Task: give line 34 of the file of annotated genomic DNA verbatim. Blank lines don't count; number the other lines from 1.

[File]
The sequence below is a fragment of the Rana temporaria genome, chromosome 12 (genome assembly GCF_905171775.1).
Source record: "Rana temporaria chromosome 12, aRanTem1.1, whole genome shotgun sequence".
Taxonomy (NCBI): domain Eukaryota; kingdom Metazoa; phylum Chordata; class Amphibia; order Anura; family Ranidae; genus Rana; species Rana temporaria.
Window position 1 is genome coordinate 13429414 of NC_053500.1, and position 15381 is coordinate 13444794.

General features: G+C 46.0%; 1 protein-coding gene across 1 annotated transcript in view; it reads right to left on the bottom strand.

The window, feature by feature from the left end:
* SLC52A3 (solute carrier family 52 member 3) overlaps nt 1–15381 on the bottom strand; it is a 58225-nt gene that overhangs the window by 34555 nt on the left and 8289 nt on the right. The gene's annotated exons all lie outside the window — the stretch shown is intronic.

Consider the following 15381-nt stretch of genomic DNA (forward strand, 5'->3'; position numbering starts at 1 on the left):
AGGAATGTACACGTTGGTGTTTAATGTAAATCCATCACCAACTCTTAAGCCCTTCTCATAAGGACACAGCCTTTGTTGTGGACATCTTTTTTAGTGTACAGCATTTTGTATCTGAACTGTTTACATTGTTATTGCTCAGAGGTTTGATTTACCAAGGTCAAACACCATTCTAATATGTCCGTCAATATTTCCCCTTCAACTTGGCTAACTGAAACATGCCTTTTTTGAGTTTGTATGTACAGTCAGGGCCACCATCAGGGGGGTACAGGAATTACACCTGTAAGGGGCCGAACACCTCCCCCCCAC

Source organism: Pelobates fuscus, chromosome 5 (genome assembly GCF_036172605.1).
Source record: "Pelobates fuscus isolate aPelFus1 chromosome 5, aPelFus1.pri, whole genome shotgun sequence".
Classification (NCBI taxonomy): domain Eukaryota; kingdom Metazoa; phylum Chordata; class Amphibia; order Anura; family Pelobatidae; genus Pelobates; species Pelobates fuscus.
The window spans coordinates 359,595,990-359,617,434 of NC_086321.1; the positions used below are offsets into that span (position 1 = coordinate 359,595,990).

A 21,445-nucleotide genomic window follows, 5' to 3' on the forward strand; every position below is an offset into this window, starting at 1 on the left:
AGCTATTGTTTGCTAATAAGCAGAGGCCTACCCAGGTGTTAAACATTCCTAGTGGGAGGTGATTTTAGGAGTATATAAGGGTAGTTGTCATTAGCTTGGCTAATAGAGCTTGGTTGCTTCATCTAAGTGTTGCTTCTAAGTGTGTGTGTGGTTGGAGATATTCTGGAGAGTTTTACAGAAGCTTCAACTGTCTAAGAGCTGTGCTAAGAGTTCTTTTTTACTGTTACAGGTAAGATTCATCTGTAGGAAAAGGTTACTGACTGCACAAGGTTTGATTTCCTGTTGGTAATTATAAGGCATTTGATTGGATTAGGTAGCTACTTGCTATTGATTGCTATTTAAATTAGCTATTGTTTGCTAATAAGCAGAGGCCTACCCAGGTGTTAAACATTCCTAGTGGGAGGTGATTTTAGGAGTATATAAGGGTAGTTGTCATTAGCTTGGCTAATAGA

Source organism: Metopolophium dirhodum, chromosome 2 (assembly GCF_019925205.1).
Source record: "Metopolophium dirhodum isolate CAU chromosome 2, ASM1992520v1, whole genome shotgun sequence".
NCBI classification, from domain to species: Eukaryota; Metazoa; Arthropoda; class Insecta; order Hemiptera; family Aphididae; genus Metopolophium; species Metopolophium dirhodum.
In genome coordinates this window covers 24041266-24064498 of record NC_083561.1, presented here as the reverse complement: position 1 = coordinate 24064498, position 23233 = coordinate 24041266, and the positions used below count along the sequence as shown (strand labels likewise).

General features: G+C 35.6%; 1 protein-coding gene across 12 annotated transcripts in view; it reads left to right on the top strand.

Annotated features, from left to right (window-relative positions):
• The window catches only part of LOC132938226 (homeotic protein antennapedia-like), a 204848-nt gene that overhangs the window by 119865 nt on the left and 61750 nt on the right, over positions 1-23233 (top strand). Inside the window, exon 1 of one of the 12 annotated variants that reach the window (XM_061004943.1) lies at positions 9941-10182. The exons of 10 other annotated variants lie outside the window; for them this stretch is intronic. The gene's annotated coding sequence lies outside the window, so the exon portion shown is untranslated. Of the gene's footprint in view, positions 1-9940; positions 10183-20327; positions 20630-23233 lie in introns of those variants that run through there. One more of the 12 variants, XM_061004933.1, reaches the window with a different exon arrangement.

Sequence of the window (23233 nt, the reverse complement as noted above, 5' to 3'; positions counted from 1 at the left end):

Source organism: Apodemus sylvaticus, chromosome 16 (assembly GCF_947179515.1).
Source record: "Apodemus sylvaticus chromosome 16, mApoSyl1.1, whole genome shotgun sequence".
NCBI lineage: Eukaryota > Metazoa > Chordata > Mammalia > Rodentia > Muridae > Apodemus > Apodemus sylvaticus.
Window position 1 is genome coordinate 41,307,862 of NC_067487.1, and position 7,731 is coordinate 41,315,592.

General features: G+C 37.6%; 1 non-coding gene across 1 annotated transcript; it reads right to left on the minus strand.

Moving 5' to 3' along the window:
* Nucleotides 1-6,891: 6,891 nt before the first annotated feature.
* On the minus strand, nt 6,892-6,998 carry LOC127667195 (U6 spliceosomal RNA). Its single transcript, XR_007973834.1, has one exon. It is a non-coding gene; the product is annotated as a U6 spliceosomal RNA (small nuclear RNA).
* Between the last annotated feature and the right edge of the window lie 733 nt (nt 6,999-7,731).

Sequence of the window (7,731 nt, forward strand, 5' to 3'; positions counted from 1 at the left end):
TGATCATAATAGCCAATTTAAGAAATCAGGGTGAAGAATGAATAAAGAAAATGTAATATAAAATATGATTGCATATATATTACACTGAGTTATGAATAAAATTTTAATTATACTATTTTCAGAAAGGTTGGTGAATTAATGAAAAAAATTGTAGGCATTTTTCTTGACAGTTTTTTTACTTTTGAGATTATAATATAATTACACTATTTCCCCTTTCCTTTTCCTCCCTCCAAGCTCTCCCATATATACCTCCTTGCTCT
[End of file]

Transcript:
TGATCATAATAGCCAATTTAAGAAATCAGGGTGAAGAATGAATAAAGAAAATGTAATATAAAATATGATTGCATATATATTACACTGAGTTATGAATAAAATTTTAATTATACTATTTTCAGAAAGGTTGGTGAATTAATGAAAAAAATTGTAGGCATTTTTCTTGACAGTTTTTTTACTTTTGAGATTATAATATAATTACACTATTTCCCCTTTCCTTTTCCTCCCTCCAAGCTCTCCCATATATACCTCCTTGCTCT